At Marrakesh, I visited the mansion of a former slave built by his previous master. The temperature during my stay was quite high at around 103 degrees Fahrenheit. Overall, Marrakesh was not a very welcoming city, and having lived in Rabat, the amount of tourism and the way locals were primed to sell to foreigners was not appealing to me. When I arrived at Essaouira, the annual Gunawa music festival was in session. The music festival included various genres of music and gave me a view into the music of southern Morocco, which is similar to sub-Saharan African music. At Essaouira, I got a chance to see how woodworks are crafted and was even able to try and make part of a piece.
The northern excursion to Fez included a visit to the medina, which is Arabic for city, specifically the walled parts of the city. Being in the medina was like being transported in time. There were no bikes or cars, and only donkeys and horses were used to transport goods. As part of the tour, I visited a tannery that used traditional methods of dying leather.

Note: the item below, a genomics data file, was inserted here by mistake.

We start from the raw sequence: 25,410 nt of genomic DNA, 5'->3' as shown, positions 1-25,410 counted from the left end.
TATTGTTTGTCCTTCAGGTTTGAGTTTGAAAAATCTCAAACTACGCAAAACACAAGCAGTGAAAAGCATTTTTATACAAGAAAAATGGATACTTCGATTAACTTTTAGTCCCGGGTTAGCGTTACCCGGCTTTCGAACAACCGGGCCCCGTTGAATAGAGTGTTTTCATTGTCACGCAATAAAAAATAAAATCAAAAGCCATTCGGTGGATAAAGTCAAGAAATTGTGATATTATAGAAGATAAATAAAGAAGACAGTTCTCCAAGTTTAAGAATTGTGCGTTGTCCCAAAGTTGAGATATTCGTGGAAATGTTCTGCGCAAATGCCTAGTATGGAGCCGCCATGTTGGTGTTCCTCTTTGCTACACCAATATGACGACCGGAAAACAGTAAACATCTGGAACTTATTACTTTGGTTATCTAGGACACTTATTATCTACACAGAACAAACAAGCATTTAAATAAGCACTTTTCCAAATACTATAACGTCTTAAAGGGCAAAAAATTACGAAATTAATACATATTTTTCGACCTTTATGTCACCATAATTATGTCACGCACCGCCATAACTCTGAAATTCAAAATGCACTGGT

During my time in Morocco, I had the opportunity to live with a family in the medina of Rabat. The houses are built in an Andalusian style — a square design with a large open hole in the center. My family was made up of six members: a father, mother, two sisters, and two brothers. Dinners were eaten late — around 11 p.m. or midnight — and the family always ate together. The family ate from a single large plate and bread was used as a spoon. On Friday, we always ate couscous for lunch, and in an attempt to make me eat more, food would always be pushed to my side of the plate and I would be told to “*kull*” — meaning “eat” in Darija, Morrocco’s dialect of Arabic.